UAW President Dennis Williams says the union is still interested in pooling autoworkers into one large health plan, though work has gone slowly following the controversy generated after the concept was floated during last fall's Detroit 3 contract talks.
The Obama administration raised the overtime eligibility threshold for full-time workers from $23,660 to $47,476, likely affecting millions of healthcare workers.
Data Points for the week of May 9, 2016, covered the following topics: diversity among healthcare executives, managers, board members, nurses and doctors, diversity training and matriculants to medical schools by race and ethnicity
The U.S. economy added 160,000 jobs in April, underwhelming many economists, but the total would have been lower had it not been for the relentless hiring that continues throughout healthcare. The healthcare industry created 44,200 jobs last month, according to preliminary seasonally adjusted...
Data Points for the week of May 2, 2016, covered the following topics: Workplace safety for healthcare employees, injuries on the job, workers' compensation.
California's largest medical association is joining the fight against Dignity Health over its refusal to allow a woman to get her tubes tied during a cesarean section.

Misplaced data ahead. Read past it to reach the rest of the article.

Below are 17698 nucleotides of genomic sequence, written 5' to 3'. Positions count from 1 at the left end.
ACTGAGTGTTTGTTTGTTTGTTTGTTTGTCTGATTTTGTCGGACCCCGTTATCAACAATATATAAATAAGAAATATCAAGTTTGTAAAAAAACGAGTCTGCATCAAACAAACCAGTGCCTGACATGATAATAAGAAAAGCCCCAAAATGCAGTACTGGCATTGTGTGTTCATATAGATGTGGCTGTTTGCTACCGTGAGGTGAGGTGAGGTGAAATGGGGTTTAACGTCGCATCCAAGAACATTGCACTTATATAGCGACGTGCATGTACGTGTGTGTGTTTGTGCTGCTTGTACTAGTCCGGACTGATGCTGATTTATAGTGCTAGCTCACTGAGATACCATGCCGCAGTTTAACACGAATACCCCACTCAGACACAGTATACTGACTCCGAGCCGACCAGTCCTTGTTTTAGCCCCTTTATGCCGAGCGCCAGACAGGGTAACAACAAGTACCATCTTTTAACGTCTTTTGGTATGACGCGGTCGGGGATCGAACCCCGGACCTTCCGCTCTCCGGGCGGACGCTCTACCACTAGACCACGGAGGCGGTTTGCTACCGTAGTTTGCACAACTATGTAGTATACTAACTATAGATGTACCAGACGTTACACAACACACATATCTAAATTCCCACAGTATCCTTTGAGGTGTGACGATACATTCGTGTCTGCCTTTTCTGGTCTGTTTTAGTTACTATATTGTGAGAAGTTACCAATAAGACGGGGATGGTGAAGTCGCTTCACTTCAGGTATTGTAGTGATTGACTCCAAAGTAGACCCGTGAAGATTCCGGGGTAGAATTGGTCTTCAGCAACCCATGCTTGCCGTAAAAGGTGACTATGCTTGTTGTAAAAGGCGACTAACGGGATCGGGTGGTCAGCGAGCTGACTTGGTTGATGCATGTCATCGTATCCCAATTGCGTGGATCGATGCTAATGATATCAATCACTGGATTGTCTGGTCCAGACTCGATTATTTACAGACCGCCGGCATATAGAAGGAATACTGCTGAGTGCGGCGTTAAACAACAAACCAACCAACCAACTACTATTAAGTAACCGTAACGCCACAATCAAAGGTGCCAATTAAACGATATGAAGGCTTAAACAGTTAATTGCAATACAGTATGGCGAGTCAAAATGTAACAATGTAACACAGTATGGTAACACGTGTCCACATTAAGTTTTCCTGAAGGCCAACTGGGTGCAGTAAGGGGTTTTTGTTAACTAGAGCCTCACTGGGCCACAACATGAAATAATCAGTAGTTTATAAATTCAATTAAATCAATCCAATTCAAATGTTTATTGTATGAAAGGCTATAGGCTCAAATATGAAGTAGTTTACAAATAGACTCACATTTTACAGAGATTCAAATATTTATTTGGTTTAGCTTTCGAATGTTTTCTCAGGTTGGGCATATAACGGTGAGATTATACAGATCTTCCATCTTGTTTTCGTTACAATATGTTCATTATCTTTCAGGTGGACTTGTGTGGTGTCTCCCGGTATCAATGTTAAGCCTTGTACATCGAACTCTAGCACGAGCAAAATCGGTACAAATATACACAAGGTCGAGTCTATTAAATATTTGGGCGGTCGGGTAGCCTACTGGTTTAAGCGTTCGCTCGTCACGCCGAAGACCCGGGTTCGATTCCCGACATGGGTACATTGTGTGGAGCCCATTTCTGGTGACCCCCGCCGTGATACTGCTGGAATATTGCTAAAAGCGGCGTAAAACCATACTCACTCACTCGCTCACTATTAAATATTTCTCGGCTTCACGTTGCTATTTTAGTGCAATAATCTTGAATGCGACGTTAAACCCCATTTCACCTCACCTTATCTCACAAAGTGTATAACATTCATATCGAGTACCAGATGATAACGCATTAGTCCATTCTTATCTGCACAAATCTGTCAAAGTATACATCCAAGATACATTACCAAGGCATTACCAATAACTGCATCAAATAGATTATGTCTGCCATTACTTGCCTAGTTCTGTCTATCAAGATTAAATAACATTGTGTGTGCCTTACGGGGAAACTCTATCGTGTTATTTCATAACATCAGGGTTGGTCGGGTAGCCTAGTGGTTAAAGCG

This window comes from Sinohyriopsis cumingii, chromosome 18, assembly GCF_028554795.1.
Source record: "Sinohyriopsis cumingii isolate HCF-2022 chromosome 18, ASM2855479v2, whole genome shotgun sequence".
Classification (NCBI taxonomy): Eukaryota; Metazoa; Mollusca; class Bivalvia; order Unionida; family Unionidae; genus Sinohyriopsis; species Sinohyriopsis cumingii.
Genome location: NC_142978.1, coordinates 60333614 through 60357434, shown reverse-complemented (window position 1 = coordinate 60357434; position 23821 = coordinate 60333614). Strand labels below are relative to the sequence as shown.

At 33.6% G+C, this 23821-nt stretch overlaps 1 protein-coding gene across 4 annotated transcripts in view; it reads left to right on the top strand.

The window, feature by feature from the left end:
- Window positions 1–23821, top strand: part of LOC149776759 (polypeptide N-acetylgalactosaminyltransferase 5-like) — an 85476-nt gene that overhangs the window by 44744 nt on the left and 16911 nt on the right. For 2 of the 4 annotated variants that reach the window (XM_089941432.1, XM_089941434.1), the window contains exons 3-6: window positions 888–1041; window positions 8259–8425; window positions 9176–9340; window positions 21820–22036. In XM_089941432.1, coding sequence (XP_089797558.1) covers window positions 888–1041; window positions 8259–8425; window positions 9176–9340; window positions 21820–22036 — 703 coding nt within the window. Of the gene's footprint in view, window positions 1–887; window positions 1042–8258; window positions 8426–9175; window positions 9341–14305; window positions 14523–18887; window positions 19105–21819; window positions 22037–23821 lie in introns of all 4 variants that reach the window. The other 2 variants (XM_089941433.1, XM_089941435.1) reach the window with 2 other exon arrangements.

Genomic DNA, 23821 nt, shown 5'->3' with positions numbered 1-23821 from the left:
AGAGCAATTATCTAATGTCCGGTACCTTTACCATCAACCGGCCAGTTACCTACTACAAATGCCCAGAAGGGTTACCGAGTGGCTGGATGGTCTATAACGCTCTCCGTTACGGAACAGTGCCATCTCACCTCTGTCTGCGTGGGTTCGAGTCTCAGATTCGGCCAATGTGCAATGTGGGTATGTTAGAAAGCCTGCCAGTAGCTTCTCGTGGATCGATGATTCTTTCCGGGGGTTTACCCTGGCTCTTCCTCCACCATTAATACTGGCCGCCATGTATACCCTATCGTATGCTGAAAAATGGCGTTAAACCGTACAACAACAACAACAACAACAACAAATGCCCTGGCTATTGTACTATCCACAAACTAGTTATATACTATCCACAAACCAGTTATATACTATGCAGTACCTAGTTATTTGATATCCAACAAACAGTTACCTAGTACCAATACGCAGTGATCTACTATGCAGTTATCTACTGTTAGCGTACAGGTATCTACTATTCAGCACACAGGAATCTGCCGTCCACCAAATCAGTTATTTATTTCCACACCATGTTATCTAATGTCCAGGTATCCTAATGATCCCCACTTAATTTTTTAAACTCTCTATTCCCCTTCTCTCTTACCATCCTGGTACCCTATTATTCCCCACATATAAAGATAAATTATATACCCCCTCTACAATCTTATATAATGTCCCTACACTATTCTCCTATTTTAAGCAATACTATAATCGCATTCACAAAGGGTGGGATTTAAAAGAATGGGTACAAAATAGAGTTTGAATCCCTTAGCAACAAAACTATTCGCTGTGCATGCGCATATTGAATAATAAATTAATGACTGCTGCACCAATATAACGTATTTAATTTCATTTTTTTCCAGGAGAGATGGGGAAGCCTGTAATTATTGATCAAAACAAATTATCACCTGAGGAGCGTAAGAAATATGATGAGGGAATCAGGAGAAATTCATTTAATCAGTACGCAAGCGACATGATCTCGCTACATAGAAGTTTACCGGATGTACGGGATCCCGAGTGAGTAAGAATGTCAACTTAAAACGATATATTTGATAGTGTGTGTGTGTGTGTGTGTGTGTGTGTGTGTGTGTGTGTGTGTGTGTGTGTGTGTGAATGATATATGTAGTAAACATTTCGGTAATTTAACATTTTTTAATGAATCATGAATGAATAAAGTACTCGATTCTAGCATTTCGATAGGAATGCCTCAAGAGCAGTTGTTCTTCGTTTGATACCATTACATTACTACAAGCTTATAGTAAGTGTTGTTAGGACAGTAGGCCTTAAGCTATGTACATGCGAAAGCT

Illinois social-service advocates are girding themselves for the worst as a new ban on most overtime for home healthcare workers goes into effect.
More than 2,700 Bay Area nurses working at Stanford Health Care and Lucile Packard Children's Hospital have voted to strike after failing to reach a contract agreement. The two sides return to the bargaining table Monday in Palo Alto, Calif.
Schumacher Clinical Partners, a physician staffing company with 5,200 doctors contracted to hospitals, is acquiring ECI Healthcare Partners. Terms were not disclosed.
The way in which EmblemHealth went about the layoffs has left many former employees angry, and they have turned to Florida labor attorney Sara Blackwell to fight the changes.
Several dozen staffers at UPMC's Pittsburgh hospitals went on strike Thursday in solidarity with workers worldwide protesting for higher minimum wages and greater union rights.
The U.S. Supreme Court could soon decide whether it will hear a case over a new federal rule that requires home healthcare agencies to pay higher wages to many workers.